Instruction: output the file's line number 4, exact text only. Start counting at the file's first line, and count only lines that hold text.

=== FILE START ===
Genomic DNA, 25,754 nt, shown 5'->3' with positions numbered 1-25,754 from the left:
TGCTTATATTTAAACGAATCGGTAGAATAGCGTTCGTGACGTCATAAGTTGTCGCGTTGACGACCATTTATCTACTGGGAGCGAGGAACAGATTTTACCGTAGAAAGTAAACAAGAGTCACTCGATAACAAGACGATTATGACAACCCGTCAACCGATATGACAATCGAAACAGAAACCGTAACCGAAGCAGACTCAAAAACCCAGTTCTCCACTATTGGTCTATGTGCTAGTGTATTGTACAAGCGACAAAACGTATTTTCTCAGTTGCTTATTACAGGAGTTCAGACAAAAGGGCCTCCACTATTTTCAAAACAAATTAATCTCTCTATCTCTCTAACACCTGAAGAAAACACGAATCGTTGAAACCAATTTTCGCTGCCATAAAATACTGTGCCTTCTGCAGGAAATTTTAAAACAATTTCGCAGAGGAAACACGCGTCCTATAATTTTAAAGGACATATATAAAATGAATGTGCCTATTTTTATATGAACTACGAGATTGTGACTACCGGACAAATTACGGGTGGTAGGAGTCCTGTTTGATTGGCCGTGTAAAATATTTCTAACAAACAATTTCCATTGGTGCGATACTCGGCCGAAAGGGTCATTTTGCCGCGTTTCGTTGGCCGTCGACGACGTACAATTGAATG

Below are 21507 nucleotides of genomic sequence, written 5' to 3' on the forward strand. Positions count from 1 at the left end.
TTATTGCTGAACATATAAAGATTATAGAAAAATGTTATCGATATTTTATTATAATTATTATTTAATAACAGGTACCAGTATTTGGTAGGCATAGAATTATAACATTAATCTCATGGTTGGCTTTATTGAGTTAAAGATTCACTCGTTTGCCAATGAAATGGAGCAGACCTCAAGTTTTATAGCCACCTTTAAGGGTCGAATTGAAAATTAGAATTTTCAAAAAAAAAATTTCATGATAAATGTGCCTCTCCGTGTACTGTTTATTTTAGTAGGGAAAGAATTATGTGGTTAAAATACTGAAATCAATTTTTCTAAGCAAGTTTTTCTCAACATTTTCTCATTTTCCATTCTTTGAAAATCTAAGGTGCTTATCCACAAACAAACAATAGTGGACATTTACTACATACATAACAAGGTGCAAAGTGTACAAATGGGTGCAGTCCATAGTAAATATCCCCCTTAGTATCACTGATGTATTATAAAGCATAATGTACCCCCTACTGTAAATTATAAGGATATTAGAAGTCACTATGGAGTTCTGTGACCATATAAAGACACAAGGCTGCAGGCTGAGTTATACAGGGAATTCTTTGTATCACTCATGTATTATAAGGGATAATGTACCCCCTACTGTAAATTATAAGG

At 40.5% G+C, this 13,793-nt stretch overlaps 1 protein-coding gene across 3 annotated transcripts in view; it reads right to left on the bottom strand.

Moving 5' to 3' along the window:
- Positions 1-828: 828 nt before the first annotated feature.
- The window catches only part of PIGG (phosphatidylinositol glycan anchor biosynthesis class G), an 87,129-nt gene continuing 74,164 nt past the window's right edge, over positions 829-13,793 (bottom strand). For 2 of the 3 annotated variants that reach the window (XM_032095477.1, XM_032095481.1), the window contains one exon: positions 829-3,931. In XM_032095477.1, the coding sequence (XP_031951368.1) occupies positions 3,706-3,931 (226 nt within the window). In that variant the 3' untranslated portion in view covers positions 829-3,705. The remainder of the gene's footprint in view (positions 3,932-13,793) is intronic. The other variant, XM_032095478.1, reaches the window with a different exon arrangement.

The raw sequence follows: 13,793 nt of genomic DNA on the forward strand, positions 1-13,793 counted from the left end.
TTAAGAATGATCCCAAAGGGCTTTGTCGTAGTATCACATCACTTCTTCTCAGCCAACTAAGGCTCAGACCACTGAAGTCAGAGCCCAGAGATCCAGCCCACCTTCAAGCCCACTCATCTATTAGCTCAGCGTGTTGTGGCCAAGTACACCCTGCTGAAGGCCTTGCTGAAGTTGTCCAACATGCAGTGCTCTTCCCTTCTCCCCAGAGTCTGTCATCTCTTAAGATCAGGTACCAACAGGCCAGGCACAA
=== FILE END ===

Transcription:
TTATTGCTGAACATATAAAGATTATAGAAAAATGTTATCGATATTTTATTATAATTATTATTTAATAACAGGTACCAGTATTTGGTAGGCATAGAATTATAACATTAATCTCATGGTTGGCTTTATTGAGTTAAAGATTCACTCGTTTGCCAATGAAATGGAGCAGACCTCAAGTTTTATAGCCACCTTTAAGGGTCGAATTGAAAATTAGAATTTTCAAAAAAAAAATTTCATGATAAATGTGCCTCTCCGTGTACTGTTTATTTTAGTAGGGAAAGAATTATGTGGTTAAAATACTGAAATCAATTTTTCTAAGCAAGTTTTTCTCAACATTTTCTCATTTTCCATTCTTTGAAAATCTAAGGTGCTTATCCACAAACAAACAATAGTGGACATTTACTACATACATAACAAGGTGCAAAGTGTACAAATGGGTGCAGTCCATAGTAAATATCCCCCTTAGTATCACTGATGTATTATAAAGCATAATGTACCCCCTACTGTAAATTATAAGGATATTAGAAGTCACTATGGAGTTCTGTGACCATATAAAGACACAAGGCTGCAGGCTGAGTTATACAGGGAATTCTTTGTATCACTCATGTATTATAAGGGATAATGTACCCCCTACTGTAAATTATAAGG